Long working hours and pregnancy complications: Women physicians survey in japan

Masumi Takeuchi, Mahbubur Rahman, Aya Ishiguro, Kyoko Nomura

    Research output: Contribution to journalArticle

    6 Citations (Scopus)

    Abstract

    Background: Previous studies have investigated the impact of occupational risk factors on health outcomes among physicians. However, few studies have investigated the effects on pregnancy outcomes among physicians. In this study, we examined the association between working hours during pregnancy and pregnancy complications among physicians.Methods: A cross-sectional study was based on a survey conducted in 2009-2011 of 1,684 alumnae (mean age, 44 ± 8 years) who had graduated from 13 private medical schools in Japan. Data on threatened abortion (TA), preterm birth (PTB), and the number of working hours during the first trimester of pregnancy were obtained via retrospective assessments.Results: Of the 939 physicians with a first pregnancy, 15% experienced TA and 12% experienced PTB. Women who experienced TA (mean weekly working hours: 62 h vs. 50 h, P < .0001) or PTB (62 h vs. 50 h, P < .0001) had longer weekly working hours during the first trimester than did those without pregnancy complications. Compared with women who worked 40 hours or less per week, women who worked 71 hours or more per week had a three-fold higher risk of experiencing TA (95% confidence interval (CI): 1.7-6.0) even after adjusting for medical specialty, maternal age, and current household income. The risk of experiencing PTB was 2.5 times higher (95% CI:1.2-5.2) in women who worked 51-70 hours and 4.2 times higher (95% CI: 1.9-9.2) in women who worked 71 hours or more even after adjusting for specialty, maternal age, and current household income. The trend in the P statistic reflecting the effect of the quartile of hours worked per week (40 hours, 41-50 hours, 51-70 hours, ≥71 hours) on TA or PTB was 0.0001 in the multivariate logistic regression models.Conclusion: These results suggest that working long hours during the first trimester of pregnancy is associated with TA and PTB.

    Original languageEnglish (US)
    Article number245
    JournalBMC Pregnancy and Childbirth
    Volume14
    Issue number1
    DOIs
    StatePublished - Jul 23 2014

    Fingerprint

    Threatened Abortion
    Women Physicians
    Pregnancy Complications
    Premature Birth
    Japan
    First Pregnancy Trimester
    Physicians
    Maternal Age
    Confidence Intervals
    Logistic Models
    Pregnancy
    Pregnancy Outcome
    Medical Schools
    Surveys and Questionnaires
    Cross-Sectional Studies
    Medicine
    Health

    Keywords

    • Pregnancy complication
    • Preterm birth
    • Threatened abortion
    • Women physicians
    • Working hours

    ASJC Scopus subject areas

    • Obstetrics and Gynecology

    Cite this

    Long working hours and pregnancy complications : Women physicians survey in japan. / Takeuchi, Masumi; Rahman, Mahbubur; Ishiguro, Aya; Nomura, Kyoko.

    In: BMC Pregnancy and Childbirth, Vol. 14, No. 1, 245, 23.07.2014.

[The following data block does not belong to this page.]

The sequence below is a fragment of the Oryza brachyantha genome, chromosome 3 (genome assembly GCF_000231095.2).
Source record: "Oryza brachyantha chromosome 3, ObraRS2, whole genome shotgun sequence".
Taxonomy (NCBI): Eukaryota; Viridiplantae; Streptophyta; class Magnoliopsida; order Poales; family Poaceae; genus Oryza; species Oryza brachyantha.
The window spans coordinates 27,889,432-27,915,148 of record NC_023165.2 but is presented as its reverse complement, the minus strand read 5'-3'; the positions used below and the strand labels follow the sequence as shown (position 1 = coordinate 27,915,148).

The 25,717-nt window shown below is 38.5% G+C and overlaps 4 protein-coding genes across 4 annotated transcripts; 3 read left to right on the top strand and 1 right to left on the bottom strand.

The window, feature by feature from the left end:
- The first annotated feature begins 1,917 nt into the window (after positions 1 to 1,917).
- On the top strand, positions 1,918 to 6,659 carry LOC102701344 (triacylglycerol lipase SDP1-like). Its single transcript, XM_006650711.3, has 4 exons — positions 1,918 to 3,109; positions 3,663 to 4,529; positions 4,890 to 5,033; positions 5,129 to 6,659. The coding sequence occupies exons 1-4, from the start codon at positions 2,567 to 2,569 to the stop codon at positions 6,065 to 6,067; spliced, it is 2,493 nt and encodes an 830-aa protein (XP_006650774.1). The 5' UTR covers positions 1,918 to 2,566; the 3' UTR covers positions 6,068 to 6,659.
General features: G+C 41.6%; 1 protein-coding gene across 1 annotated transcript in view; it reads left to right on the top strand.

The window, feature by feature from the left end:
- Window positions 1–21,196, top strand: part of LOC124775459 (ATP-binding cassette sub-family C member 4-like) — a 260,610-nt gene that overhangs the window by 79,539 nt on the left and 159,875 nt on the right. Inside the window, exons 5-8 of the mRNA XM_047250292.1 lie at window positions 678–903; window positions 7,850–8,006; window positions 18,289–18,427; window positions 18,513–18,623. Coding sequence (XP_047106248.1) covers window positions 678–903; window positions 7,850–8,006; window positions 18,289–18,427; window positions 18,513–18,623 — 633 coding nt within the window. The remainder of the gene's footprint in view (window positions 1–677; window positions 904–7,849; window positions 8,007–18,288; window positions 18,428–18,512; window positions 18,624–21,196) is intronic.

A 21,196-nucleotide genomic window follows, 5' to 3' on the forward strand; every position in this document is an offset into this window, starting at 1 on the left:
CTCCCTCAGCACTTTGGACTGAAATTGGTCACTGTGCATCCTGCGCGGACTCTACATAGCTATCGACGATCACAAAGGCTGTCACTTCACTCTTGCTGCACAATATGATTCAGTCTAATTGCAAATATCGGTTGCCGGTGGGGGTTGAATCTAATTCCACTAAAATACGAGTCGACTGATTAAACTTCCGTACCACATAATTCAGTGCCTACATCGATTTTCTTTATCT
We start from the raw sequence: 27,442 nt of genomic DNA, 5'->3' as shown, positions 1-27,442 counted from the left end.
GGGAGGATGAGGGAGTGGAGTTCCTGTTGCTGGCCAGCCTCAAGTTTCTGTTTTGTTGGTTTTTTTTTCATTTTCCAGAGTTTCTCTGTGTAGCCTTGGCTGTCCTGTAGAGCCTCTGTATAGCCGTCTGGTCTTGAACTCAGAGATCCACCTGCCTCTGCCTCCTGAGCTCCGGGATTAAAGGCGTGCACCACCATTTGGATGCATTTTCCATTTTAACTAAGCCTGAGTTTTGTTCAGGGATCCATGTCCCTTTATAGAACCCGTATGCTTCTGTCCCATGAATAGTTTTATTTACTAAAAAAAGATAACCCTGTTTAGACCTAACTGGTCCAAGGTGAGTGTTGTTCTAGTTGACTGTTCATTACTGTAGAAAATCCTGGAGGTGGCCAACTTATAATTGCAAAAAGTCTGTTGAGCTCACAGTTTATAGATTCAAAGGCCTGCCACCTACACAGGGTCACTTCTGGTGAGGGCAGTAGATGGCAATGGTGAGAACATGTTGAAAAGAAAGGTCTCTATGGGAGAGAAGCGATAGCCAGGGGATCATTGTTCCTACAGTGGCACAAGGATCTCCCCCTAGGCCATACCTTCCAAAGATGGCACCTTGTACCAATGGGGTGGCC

Research output: Contribution to journalArticle

    Takeuchi, Masumi ; Rahman, Mahbubur ; Ishiguro, Aya ; Nomura, Kyoko. / Long working hours and pregnancy complications : Women physicians survey in japan. In: BMC Pregnancy and Childbirth. 2014 ; Vol. 14, No. 1.
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    AU - Takeuchi, Masumi

    AU - Rahman, Mahbubur

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    AB - Background: Previous studies have investigated the impact of occupational risk factors on health outcomes among physicians. However, few studies have investigated the effects on pregnancy outcomes among physicians. In this study, we examined the association between working hours during pregnancy and pregnancy complications among physicians.Methods: A cross-sectional study was based on a survey conducted in 2009-2011 of 1,684 alumnae (mean age, 44 ± 8 years) who had graduated from 13 private medical schools in Japan. Data on threatened abortion (TA), preterm birth (PTB), and the number of working hours during the first trimester of pregnancy were obtained via retrospective assessments.Results: Of the 939 physicians with a first pregnancy, 15% experienced TA and 12% experienced PTB. Women who experienced TA (mean weekly working hours: 62 h vs. 50 h, P < .0001) or PTB (62 h vs. 50 h, P < .0001) had longer weekly working hours during the first trimester than did those without pregnancy complications. Compared with women who worked 40 hours or less per week, women who worked 71 hours or more per week had a three-fold higher risk of experiencing TA (95% confidence interval (CI): 1.7-6.0) even after adjusting for medical specialty, maternal age, and current household income. The risk of experiencing PTB was 2.5 times higher (95% CI:1.2-5.2) in women who worked 51-70 hours and 4.2 times higher (95% CI: 1.9-9.2) in women who worked 71 hours or more even after adjusting for specialty, maternal age, and current household income. The trend in the P statistic reflecting the effect of the quartile of hours worked per week (40 hours, 41-50 hours, 51-70 hours, ≥71 hours) on TA or PTB was 0.0001 in the multivariate logistic regression models.Conclusion: These results suggest that working long hours during the first trimester of pregnancy is associated with TA and PTB.

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    KW - Threatened abortion

    KW - Women physicians

    KW - Working hours

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